How to Alternate Row Colors in Excel With Conditional Formatting

If you're using Microsoft Excel 2000, 2003, or 2007, here's a way to use conditional formatting to alternate row colors. Alternating row colors comes in handy in lengthy or wide spreadsheets as it makes it easier to read and follow data.

Here is the formula.


There is at least one other formula I have come across and used, but this one is much better since it accomodates the adding and deleting of rows. The other formula I used required reformatting when changing the number of rows.

Here is how you would implement alternating row colors with this formula:

1) Click CTRL+A simultaneously to highlight the entire worksheet. Then on the menu bar at the top of the screen, click on Format.

2) When the menu drops down, click on Conditional Formatting (depending on your settings you might have to click on two downward pointing arrows to expand the offerings and view this option).

3) Change the condition to "Formula is" and then paste in the formula =mod(row(),2)=1

4) Click on the format button and then the Patterns tab and select a color from the palette and then click OK.

5) The Conditional Formatting window preview will change from "No Format Set" to a preview of your chosen color.

6) Click the OK button and you're done.

7) The sheet should now look something like this:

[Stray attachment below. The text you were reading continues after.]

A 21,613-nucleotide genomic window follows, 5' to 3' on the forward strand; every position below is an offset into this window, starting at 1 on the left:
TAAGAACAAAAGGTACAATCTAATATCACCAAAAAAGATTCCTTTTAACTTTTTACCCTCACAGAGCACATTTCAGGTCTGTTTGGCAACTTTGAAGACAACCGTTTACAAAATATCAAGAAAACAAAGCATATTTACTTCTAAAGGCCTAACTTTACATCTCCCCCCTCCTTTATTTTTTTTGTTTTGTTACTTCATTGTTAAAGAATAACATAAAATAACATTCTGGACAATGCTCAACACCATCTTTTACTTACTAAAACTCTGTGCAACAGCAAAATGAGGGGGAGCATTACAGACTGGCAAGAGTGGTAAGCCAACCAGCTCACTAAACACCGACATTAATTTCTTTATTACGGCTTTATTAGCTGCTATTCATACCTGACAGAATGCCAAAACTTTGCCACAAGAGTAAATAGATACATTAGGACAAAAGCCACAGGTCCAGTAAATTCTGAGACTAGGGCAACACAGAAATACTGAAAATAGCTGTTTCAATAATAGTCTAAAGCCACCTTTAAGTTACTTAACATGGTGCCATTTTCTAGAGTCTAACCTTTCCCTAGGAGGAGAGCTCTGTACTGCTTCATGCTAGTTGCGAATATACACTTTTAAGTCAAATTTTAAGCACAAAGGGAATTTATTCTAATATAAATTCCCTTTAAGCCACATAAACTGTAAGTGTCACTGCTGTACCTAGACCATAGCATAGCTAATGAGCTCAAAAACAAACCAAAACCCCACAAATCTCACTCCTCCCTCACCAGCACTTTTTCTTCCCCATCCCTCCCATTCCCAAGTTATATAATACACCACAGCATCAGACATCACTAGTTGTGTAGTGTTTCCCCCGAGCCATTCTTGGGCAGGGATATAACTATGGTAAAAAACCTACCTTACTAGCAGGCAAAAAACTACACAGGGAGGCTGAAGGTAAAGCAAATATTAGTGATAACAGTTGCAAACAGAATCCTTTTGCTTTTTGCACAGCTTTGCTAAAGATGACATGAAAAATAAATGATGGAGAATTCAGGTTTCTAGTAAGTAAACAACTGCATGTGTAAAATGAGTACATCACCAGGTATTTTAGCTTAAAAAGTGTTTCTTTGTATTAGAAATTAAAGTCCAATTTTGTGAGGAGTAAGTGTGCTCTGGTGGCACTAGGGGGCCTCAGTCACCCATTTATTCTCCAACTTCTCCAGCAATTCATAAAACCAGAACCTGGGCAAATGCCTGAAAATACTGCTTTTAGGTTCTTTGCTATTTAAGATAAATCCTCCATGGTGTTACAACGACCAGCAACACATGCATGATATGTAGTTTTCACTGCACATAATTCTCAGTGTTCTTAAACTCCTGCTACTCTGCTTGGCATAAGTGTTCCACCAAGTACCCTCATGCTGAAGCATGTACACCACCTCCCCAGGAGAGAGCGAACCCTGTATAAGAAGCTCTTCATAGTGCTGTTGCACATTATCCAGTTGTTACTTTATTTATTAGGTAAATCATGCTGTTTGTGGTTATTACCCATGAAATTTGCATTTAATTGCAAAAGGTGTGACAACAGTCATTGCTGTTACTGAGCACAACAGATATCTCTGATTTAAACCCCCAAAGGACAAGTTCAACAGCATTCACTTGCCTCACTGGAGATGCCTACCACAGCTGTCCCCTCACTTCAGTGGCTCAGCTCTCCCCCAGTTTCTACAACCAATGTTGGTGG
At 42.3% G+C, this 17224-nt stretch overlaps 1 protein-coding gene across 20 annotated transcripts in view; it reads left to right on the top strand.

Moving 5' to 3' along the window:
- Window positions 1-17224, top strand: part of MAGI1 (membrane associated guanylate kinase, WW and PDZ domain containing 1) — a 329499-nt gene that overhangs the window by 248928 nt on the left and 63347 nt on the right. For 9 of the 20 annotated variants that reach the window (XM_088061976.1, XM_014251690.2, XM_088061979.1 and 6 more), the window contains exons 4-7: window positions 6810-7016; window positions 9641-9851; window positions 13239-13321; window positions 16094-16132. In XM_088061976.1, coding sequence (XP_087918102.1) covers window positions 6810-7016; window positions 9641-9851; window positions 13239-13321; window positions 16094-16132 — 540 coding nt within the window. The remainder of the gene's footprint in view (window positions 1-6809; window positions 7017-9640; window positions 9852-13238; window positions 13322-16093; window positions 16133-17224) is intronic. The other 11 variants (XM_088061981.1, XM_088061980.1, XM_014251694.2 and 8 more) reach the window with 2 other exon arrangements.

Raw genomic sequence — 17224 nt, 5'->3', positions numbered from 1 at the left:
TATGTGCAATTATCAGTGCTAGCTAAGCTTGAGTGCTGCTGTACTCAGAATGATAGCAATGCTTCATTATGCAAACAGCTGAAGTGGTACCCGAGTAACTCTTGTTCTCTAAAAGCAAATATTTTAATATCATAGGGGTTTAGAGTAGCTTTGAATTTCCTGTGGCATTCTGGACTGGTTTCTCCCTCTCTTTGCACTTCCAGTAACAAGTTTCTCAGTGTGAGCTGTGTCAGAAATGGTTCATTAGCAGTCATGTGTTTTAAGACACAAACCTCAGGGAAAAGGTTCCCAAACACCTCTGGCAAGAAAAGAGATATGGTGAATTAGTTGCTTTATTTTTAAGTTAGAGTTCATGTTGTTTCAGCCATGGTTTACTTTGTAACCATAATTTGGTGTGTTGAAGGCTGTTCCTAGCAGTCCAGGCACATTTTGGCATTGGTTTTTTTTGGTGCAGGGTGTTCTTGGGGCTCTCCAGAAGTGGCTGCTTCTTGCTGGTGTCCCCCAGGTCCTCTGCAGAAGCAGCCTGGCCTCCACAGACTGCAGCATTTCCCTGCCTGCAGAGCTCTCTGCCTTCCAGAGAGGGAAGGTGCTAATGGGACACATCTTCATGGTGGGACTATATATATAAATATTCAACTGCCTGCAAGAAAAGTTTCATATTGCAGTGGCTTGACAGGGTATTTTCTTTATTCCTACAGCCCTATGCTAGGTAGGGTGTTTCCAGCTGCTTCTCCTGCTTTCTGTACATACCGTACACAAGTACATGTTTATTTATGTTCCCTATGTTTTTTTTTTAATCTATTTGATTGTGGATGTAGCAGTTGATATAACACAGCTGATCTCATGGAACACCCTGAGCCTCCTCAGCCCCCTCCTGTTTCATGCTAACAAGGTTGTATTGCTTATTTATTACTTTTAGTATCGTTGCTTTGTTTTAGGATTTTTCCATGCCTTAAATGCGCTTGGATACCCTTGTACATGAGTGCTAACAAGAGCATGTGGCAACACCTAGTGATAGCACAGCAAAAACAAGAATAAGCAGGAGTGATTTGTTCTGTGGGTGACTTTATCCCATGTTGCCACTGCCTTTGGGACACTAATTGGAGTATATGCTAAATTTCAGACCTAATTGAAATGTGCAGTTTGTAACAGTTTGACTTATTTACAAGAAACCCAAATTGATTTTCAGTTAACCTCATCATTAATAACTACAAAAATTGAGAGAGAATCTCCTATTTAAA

Note: In Excel 2003 you can opt to use auto formatting, but your color choice is limited; here's the link to the Microsoft tutorial for alternating row colors with auto formatting:

Shading alternate rows on an Excel worksheet

And in Excel 2007 you can use the "Format as Table" option. Here is the link to the Microsoft tutorial:

How to shade every other row in an Excel 2007 worksheet

You'll notice that each tutorial also mentions conditional formatting as a way to alternate row colors. I find conditional formatting to be the most powerful and flexible method for alternating row colors.


  1. By the way, if you want to alternate row colors but do it, say every 5th row, you could do something like this:


  2. =MOD(ROW(),2)=0 If this formula don't work ( at least in my case didn't work as it is) try to change "," with ";" ==> =MOD(ROW();2)=0. This is what worked for me (W7, MO 2003)


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